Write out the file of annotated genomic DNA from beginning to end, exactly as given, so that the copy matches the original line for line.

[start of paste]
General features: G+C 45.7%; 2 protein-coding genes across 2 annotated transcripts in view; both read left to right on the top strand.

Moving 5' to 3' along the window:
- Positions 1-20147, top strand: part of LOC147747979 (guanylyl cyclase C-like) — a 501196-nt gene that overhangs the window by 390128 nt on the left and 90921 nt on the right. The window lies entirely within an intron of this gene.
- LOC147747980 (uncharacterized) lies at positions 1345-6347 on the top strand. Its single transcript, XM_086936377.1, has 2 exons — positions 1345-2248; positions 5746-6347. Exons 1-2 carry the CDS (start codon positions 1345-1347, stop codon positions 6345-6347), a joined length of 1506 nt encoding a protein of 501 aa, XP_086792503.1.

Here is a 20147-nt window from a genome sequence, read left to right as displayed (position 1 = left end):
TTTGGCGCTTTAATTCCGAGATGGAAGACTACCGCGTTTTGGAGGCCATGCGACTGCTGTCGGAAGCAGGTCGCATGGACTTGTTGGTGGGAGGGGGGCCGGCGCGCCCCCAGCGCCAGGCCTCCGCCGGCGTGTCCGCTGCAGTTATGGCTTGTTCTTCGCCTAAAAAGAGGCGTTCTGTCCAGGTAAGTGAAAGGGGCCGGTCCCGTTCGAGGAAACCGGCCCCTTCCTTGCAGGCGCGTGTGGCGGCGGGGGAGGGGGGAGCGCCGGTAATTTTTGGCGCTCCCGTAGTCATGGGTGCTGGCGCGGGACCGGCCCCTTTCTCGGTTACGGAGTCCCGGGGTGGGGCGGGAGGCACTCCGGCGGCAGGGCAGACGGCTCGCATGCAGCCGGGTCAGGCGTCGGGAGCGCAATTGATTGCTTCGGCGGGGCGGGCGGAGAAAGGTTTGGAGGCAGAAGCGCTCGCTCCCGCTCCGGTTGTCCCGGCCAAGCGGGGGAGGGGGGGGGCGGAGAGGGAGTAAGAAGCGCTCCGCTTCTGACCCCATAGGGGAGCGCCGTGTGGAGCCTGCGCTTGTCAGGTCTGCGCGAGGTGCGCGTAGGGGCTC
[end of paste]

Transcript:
General features: G+C 45.7%; 2 protein-coding genes across 2 annotated transcripts in view; both read left to right on the top strand.

Moving 5' to 3' along the window:
- Positions 1-20147, top strand: part of LOC147747979 (guanylyl cyclase C-like) — a 501196-nt gene that overhangs the window by 390128 nt on the left and 90921 nt on the right. The window lies entirely within an intron of this gene.
- LOC147747980 (uncharacterized) lies at positions 1345-6347 on the top strand. Its single transcript, XM_086936377.1, has 2 exons — positions 1345-2248; positions 5746-6347. Exons 1-2 carry the CDS (start codon positions 1345-1347, stop codon positions 6345-6347), a joined length of 1506 nt encoding a protein of 501 aa, XP_086792503.1.

Here is a 20147-nt window from a genome sequence, read left to right as displayed (position 1 = left end):
TTTGGCGCTTTAATTCCGAGATGGAAGACTACCGCGTTTTGGAGGCCATGCGACTGCTGTCGGAAGCAGGTCGCATGGACTTGTTGGTGGGAGGGGGGCCGGCGCGCCCCCAGCGCCAGGCCTCCGCCGGCGTGTCCGCTGCAGTTATGGCTTGTTCTTCGCCTAAAAAGAGGCGTTCTGTCCAGGTAAGTGAAAGGGGCCGGTCCCGTTCGAGGAAACCGGCCCCTTCCTTGCAGGCGCGTGTGGCGGCGGGGGAGGGGGGAGCGCCGGTAATTTTTGGCGCTCCCGTAGTCATGGGTGCTGGCGCGGGACCGGCCCCTTTCTCGGTTACGGAGTCCCGGGGTGGGGCGGGAGGCACTCCGGCGGCAGGGCAGACGGCTCGCATGCAGCCGGGTCAGGCGTCGGGAGCGCAATTGATTGCTTCGGCGGGGCGGGCGGAGAAAGGTTTGGAGGCAGAAGCGCTCGCTCCCGCTCCGGTTGTCCCGGCCAAGCGGGGGAGGGGGGGGGCGGAGAGGGAGTAAGAAGCGCTCCGCTTCTGACCCCATAGGGGAGCGCCGTGTGGAGCCTGCGCTTGTCAGGTCTGCGCGAGGTGCGCGTAGGGGCTC